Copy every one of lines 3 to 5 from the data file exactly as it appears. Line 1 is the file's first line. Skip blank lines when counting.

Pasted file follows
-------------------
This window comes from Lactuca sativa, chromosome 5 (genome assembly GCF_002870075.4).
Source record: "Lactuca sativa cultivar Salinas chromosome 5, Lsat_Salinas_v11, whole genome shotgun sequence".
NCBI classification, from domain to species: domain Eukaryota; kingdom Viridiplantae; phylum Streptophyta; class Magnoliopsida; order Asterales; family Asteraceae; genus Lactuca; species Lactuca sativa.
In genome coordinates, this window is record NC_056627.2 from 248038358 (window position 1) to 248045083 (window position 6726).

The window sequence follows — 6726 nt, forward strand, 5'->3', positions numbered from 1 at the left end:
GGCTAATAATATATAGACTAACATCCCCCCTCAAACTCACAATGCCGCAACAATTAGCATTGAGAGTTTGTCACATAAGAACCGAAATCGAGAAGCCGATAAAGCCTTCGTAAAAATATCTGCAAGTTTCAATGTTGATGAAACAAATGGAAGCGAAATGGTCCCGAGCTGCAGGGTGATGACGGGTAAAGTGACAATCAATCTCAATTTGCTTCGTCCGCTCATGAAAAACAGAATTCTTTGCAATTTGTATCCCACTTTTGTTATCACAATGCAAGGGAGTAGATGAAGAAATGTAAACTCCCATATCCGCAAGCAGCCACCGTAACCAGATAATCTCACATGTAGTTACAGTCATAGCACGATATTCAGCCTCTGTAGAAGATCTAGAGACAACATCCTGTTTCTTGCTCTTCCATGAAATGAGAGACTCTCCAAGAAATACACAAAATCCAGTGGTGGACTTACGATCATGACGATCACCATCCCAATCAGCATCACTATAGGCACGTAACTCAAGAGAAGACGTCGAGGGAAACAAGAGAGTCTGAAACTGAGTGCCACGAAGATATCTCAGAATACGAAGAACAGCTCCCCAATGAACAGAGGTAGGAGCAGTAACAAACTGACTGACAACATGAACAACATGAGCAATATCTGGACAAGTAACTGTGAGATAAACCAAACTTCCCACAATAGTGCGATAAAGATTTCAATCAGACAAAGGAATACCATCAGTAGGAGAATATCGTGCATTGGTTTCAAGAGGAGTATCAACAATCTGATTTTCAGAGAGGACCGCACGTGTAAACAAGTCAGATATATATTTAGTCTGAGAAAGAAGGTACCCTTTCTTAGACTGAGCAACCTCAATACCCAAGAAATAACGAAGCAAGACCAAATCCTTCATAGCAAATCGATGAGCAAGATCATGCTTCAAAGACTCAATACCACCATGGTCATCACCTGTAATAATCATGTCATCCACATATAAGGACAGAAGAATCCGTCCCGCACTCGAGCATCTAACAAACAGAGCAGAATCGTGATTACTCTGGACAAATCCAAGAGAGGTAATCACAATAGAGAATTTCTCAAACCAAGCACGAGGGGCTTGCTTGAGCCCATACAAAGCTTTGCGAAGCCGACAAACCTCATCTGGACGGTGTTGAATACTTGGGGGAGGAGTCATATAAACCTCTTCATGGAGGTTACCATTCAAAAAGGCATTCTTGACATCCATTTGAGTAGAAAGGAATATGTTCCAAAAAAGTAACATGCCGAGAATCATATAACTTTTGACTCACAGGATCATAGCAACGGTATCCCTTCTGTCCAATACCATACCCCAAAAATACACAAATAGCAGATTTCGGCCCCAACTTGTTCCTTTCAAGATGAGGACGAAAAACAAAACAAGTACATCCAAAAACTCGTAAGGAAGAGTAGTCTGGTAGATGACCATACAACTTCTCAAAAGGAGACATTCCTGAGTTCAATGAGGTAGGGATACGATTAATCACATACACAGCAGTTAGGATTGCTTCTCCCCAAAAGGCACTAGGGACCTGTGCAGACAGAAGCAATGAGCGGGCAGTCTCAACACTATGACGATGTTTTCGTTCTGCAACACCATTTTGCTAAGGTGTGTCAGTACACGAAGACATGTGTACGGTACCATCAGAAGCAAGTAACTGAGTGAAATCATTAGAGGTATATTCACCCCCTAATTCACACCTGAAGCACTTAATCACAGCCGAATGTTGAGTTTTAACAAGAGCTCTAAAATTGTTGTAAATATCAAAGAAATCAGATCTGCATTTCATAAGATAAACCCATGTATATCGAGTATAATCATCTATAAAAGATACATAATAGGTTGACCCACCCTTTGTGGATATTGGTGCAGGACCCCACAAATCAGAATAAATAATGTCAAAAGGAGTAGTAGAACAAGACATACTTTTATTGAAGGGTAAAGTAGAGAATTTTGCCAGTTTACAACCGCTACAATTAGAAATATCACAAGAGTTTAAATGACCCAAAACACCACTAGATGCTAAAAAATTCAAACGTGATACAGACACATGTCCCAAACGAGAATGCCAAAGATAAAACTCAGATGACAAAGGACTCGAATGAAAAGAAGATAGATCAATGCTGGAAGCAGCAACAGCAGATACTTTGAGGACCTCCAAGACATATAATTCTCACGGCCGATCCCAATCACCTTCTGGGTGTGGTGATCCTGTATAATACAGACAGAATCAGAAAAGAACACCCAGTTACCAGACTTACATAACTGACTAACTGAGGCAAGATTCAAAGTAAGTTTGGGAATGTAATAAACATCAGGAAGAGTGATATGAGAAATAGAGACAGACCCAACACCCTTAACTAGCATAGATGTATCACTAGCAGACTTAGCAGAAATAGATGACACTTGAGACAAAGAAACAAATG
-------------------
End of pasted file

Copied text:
NCBI classification, from domain to species: domain Eukaryota; kingdom Viridiplantae; phylum Streptophyta; class Magnoliopsida; order Asterales; family Asteraceae; genus Lactuca; species Lactuca sativa.
In genome coordinates, this window is record NC_056627.2 from 248038358 (window position 1) to 248045083 (window position 6726).

The window sequence follows — 6726 nt, forward strand, 5'->3', positions numbered from 1 at the left end: